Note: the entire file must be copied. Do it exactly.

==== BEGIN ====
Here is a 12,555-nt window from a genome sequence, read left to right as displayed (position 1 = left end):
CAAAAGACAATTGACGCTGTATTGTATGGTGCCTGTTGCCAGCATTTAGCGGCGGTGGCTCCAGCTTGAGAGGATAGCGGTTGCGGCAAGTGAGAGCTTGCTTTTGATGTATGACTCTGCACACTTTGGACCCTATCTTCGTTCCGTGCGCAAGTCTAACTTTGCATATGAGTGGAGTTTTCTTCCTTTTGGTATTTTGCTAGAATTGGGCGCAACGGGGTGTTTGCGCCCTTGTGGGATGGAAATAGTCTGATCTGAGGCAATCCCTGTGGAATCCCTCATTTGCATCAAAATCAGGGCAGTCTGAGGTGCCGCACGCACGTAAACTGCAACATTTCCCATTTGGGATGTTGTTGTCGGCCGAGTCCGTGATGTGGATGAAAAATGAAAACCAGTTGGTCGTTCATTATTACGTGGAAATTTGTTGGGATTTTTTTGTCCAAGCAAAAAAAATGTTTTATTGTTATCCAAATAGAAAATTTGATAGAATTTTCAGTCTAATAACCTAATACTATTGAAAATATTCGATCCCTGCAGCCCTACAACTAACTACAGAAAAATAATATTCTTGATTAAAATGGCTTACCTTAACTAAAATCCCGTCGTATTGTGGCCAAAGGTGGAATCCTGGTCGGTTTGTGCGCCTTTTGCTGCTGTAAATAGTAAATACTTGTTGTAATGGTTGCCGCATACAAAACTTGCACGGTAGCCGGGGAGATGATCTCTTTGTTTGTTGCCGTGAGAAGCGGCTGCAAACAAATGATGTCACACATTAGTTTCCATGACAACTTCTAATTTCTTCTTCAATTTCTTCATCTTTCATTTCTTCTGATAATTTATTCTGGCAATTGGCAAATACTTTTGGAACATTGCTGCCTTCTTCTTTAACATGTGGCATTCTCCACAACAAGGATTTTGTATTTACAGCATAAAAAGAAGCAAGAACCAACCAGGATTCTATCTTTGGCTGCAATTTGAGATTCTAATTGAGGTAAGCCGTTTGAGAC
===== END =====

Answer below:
Here is a 12,555-nt window from a genome sequence, read left to right as displayed (position 1 = left end):
CAAAAGACAATTGACGCTGTATTGTATGGTGCCTGTTGCCAGCATTTAGCGGCGGTGGCTCCAGCTTGAGAGGATAGCGGTTGCGGCAAGTGAGAGCTTGCTTTTGATGTATGACTCTGCACACTTTGGACCCTATCTTCGTTCCGTGCGCAAGTCTAACTTTGCATATGAGTGGAGTTTTCTTCCTTTTGGTATTTTGCTAGAATTGGGCGCAACGGGGTGTTTGCGCCCTTGTGGGATGGAAATAGTCTGATCTGAGGCAATCCCTGTGGAATCCCTCATTTGCATCAAAATCAGGGCAGTCTGAGGTGCCGCACGCACGTAAACTGCAACATTTCCCATTTGGGATGTTGTTGTCGGCCGAGTCCGTGATGTGGATGAAAAATGAAAACCAGTTGGTCGTTCATTATTACGTGGAAATTTGTTGGGATTTTTTTGTCCAAGCAAAAAAAATGTTTTATTGTTATCCAAATAGAAAATTTGATAGAATTTTCAGTCTAATAACCTAATACTATTGAAAATATTCGATCCCTGCAGCCCTACAACTAACTACAGAAAAATAATATTCTTGATTAAAATGGCTTACCTTAACTAAAATCCCGTCGTATTGTGGCCAAAGGTGGAATCCTGGTCGGTTTGTGCGCCTTTTGCTGCTGTAAATAGTAAATACTTGTTGTAATGGTTGCCGCATACAAAACTTGCACGGTAGCCGGGGAGATGATCTCTTTGTTTGTTGCCGTGAGAAGCGGCTGCAAACAAATGATGTCACACATTAGTTTCCATGACAACTTCTAATTTCTTCTTCAATTTCTTCATCTTTCATTTCTTCTGATAATTTATTCTGGCAATTGGCAAATACTTTTGGAACATTGCTGCCTTCTTCTTTAACATGTGGCATTCTCCACAACAAGGATTTTGTATTTACAGCATAAAAAGAAGCAAGAACCAACCAGGATTCTATCTTTGGCTGCAATTTGAGATTCTAATTGAGGTAAGCCGTTTGAGAC